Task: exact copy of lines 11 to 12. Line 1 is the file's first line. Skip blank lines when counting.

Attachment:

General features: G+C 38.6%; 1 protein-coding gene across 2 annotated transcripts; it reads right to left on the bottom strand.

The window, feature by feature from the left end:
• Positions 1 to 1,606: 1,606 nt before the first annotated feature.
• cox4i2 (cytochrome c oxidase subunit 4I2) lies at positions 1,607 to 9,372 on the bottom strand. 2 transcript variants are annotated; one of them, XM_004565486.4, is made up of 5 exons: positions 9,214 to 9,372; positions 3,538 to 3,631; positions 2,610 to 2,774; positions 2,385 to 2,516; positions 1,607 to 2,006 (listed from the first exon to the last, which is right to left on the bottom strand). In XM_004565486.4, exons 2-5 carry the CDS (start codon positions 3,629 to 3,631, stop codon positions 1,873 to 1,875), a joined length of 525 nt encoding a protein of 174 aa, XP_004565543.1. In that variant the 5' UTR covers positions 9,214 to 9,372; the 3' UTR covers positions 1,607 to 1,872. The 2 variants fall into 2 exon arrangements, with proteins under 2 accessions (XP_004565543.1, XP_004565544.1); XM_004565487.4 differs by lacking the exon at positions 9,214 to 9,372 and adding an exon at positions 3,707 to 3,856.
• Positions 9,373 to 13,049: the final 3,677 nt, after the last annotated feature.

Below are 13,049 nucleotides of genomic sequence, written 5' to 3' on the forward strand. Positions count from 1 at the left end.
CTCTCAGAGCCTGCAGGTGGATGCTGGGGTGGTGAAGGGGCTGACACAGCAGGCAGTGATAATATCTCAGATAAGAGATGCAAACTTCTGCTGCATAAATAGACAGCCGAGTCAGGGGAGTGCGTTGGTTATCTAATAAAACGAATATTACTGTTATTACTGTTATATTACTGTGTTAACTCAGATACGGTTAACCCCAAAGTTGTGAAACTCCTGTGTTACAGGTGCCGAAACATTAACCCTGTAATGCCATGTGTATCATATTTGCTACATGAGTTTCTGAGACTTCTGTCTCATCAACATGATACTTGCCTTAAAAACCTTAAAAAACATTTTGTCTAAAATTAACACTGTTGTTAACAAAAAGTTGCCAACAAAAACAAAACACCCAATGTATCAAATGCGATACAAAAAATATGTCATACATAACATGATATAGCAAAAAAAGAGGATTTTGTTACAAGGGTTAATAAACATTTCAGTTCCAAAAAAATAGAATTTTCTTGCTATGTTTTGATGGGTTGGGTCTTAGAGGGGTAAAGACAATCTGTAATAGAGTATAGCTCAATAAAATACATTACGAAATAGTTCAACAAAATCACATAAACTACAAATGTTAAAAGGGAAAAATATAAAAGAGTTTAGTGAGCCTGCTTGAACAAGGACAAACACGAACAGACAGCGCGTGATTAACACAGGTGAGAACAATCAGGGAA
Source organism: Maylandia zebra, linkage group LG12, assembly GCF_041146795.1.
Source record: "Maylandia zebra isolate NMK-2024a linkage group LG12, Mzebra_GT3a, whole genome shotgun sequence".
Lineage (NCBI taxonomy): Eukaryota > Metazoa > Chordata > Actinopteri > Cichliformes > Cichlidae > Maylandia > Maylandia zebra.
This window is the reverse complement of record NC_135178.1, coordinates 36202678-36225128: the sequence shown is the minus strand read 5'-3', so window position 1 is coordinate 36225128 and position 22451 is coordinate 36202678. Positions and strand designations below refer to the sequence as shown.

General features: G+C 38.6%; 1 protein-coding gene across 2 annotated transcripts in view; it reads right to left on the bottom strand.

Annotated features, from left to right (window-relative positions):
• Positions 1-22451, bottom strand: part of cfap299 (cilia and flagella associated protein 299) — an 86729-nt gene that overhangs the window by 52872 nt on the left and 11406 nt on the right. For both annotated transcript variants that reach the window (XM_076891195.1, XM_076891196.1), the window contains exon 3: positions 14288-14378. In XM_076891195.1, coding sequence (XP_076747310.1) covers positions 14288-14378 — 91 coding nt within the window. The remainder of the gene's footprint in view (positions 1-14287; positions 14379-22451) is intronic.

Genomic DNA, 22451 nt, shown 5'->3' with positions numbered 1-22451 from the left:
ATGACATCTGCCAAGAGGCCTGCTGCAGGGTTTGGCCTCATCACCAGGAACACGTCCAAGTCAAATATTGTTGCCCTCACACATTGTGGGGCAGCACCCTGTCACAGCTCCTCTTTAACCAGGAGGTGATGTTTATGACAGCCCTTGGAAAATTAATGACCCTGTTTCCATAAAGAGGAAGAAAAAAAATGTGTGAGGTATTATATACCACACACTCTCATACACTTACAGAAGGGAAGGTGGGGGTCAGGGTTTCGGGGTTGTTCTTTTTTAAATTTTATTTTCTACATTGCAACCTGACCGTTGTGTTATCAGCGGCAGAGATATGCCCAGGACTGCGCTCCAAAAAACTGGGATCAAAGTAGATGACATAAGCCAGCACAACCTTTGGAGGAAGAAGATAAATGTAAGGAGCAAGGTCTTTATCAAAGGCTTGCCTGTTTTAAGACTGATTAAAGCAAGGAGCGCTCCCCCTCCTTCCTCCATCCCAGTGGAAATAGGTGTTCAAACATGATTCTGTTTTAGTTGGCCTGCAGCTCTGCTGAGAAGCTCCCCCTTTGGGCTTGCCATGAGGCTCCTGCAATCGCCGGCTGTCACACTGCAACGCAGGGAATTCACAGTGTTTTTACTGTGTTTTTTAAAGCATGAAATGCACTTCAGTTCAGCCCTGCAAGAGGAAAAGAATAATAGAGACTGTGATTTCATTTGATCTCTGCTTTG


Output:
This window is the reverse complement of record NC_135178.1, coordinates 36202678-36225128: the sequence shown is the minus strand read 5'-3', so window position 1 is coordinate 36225128 and position 22451 is coordinate 36202678. Positions and strand designations below refer to the sequence as shown.

General features: G+C 38.6%; 1 protein-coding gene across 2 annotated transcripts in view; it reads right to left on the bottom strand.